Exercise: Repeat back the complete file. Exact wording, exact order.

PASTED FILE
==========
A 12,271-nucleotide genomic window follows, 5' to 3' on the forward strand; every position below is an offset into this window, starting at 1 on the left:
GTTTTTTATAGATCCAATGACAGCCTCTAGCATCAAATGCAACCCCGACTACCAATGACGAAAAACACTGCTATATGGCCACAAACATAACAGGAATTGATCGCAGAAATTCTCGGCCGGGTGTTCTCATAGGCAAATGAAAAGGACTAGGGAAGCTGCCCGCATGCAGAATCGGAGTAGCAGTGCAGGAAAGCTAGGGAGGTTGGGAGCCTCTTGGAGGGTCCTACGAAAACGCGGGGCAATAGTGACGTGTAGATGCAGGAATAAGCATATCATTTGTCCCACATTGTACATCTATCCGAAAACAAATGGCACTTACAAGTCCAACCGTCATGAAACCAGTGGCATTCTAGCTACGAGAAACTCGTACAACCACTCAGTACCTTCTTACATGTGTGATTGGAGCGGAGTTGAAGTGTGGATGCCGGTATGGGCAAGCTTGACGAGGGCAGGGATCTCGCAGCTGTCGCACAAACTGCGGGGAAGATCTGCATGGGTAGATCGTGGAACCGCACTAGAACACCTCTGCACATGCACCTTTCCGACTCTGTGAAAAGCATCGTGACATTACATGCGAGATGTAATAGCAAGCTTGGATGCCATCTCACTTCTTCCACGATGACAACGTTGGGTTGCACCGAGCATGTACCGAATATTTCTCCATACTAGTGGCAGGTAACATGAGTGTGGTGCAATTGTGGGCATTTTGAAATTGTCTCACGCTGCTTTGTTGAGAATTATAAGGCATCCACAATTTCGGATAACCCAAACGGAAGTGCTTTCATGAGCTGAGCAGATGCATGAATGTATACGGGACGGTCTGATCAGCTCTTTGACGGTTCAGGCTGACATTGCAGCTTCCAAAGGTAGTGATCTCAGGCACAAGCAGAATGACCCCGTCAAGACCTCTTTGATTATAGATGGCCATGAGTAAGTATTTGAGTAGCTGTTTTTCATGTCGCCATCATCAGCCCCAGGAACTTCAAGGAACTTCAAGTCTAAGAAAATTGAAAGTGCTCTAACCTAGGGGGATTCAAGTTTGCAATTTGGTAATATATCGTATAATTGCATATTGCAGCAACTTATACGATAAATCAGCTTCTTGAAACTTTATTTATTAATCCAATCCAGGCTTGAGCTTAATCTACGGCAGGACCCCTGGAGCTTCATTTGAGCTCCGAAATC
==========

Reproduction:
A 12,271-nucleotide genomic window follows, 5' to 3' on the forward strand; every position below is an offset into this window, starting at 1 on the left:
GTTTTTTATAGATCCAATGACAGCCTCTAGCATCAAATGCAACCCCGACTACCAATGACGAAAAACACTGCTATATGGCCACAAACATAACAGGAATTGATCGCAGAAATTCTCGGCCGGGTGTTCTCATAGGCAAATGAAAAGGACTAGGGAAGCTGCCCGCATGCAGAATCGGAGTAGCAGTGCAGGAAAGCTAGGGAGGTTGGGAGCCTCTTGGAGGGTCCTACGAAAACGCGGGGCAATAGTGACGTGTAGATGCAGGAATAAGCATATCATTTGTCCCACATTGTACATCTATCCGAAAACAAATGGCACTTACAAGTCCAACCGTCATGAAACCAGTGGCATTCTAGCTACGAGAAACTCGTACAACCACTCAGTACCTTCTTACATGTGTGATTGGAGCGGAGTTGAAGTGTGGATGCCGGTATGGGCAAGCTTGACGAGGGCAGGGATCTCGCAGCTGTCGCACAAACTGCGGGGAAGATCTGCATGGGTAGATCGTGGAACCGCACTAGAACACCTCTGCACATGCACCTTTCCGACTCTGTGAAAAGCATCGTGACATTACATGCGAGATGTAATAGCAAGCTTGGATGCCATCTCACTTCTTCCACGATGACAACGTTGGGTTGCACCGAGCATGTACCGAATATTTCTCCATACTAGTGGCAGGTAACATGAGTGTGGTGCAATTGTGGGCATTTTGAAATTGTCTCACGCTGCTTTGTTGAGAATTATAAGGCATCCACAATTTCGGATAACCCAAACGGAAGTGCTTTCATGAGCTGAGCAGATGCATGAATGTATACGGGACGGTCTGATCAGCTCTTTGACGGTTCAGGCTGACATTGCAGCTTCCAAAGGTAGTGATCTCAGGCACAAGCAGAATGACCCCGTCAAGACCTCTTTGATTATAGATGGCCATGAGTAAGTATTTGAGTAGCTGTTTTTCATGTCGCCATCATCAGCCCCAGGAACTTCAAGGAACTTCAAGTCTAAGAAAATTGAAAGTGCTCTAACCTAGGGGGATTCAAGTTTGCAATTTGGTAATATATCGTATAATTGCATATTGCAGCAACTTATACGATAAATCAGCTTCTTGAAACTTTATTTATTAATCCAATCCAGGCTTGAGCTTAATCTACGGCAGGACCCCTGGAGCTTCATTTGAGCTCCGAAATC